This book was a mixed bag for me. I really wanted this to be a five-star read, but it just didn’t quite do it for me. The protagonist, Audrey Rose Wadsworth, seemed difficult to connect to. On the one hand, she was a paradigm for early women’s rights and an example of how a woman’s intellect could match a man’s, even when it came to studying medical science and cadavers. However, she was also annoyingly brash and obtuse on many occasions, and the romantic angle only added to this and led to a good deal of eye rolling during my reading.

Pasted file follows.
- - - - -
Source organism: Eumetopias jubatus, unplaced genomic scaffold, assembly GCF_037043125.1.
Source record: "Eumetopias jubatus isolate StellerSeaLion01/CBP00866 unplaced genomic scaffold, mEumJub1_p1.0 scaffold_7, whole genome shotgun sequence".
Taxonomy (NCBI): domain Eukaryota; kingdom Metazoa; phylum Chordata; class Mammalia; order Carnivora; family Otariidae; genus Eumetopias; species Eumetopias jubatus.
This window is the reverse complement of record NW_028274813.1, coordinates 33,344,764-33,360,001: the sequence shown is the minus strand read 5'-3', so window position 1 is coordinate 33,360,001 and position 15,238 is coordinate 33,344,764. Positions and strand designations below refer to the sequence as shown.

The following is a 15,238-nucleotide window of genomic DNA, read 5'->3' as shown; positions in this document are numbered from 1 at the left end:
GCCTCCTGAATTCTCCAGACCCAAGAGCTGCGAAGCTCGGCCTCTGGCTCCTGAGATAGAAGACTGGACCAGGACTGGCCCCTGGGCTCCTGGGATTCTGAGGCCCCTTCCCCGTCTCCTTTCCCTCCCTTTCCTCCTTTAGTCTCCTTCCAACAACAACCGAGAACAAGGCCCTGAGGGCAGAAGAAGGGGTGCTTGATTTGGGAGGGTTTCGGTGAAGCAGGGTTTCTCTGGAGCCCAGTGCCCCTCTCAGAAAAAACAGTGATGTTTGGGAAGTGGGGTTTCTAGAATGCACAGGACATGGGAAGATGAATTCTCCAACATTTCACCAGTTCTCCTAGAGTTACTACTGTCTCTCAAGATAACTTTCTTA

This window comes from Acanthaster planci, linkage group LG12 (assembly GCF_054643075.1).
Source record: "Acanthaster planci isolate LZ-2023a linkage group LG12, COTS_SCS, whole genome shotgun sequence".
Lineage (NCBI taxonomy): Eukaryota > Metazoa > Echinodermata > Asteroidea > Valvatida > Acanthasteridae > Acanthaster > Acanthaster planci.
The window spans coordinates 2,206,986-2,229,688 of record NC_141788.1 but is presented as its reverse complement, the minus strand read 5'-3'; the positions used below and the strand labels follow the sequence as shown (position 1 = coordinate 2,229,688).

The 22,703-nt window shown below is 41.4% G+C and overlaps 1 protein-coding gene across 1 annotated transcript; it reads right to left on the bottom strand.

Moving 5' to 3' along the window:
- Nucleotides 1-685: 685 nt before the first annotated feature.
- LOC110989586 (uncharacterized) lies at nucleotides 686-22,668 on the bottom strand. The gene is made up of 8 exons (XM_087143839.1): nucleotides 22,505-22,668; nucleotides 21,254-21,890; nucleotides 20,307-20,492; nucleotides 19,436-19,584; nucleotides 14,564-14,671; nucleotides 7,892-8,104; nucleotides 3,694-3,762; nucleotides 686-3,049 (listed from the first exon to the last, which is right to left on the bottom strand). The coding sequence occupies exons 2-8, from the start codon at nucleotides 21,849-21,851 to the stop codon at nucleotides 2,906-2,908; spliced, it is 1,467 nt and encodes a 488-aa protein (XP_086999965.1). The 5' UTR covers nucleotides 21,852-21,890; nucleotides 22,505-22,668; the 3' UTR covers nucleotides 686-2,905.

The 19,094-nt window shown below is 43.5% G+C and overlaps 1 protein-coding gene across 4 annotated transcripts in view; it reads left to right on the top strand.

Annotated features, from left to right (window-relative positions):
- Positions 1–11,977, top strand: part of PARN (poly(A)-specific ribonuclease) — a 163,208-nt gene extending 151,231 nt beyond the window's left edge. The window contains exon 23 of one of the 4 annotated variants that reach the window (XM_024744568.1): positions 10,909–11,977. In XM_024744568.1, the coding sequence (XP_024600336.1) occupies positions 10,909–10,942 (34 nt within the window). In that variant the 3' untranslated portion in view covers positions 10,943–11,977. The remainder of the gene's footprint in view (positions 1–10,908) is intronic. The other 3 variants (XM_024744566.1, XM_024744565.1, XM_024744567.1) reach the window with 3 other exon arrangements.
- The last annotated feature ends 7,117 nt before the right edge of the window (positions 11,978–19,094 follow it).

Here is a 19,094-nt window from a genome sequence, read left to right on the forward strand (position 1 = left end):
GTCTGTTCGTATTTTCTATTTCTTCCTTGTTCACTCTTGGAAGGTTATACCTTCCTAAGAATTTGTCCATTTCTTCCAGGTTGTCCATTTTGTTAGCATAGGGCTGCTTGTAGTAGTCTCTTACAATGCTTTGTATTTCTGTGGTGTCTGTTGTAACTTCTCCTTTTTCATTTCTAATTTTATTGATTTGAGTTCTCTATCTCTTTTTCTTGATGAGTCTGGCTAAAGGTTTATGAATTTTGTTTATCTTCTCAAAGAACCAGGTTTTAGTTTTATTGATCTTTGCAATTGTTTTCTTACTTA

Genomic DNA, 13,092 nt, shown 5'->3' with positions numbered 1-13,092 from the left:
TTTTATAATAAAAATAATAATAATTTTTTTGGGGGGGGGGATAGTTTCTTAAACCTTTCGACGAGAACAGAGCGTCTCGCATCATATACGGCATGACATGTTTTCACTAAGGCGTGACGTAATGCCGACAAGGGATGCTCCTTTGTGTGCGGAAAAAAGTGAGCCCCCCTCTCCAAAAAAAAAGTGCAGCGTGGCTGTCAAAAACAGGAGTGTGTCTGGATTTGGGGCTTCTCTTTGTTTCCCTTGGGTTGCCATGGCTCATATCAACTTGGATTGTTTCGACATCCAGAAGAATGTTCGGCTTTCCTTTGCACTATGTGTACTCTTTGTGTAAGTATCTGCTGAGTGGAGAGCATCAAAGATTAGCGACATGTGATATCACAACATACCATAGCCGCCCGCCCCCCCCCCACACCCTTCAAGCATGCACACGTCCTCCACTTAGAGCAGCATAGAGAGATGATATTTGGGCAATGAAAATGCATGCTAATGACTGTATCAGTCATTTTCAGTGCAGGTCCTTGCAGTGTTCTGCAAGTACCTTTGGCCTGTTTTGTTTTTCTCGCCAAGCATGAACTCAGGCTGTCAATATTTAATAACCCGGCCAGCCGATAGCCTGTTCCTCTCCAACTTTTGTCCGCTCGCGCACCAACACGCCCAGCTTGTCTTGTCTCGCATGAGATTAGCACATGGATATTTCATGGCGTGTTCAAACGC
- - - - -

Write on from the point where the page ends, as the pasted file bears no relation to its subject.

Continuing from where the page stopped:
The mystery itself was, in some ways, not as unique as I had hoped. The identity of the killer became fairly clear despite scattered red herrings due to process of elimination and clues dropped here and there. Part of the ending did offer a nice twist, though. This is definitely not a novel for the overly squeamish, as it contains details that one would expect from a story about Jack the Ripper. A few illustrations enhanced the reading experience and further developed the mixture of history and fiction.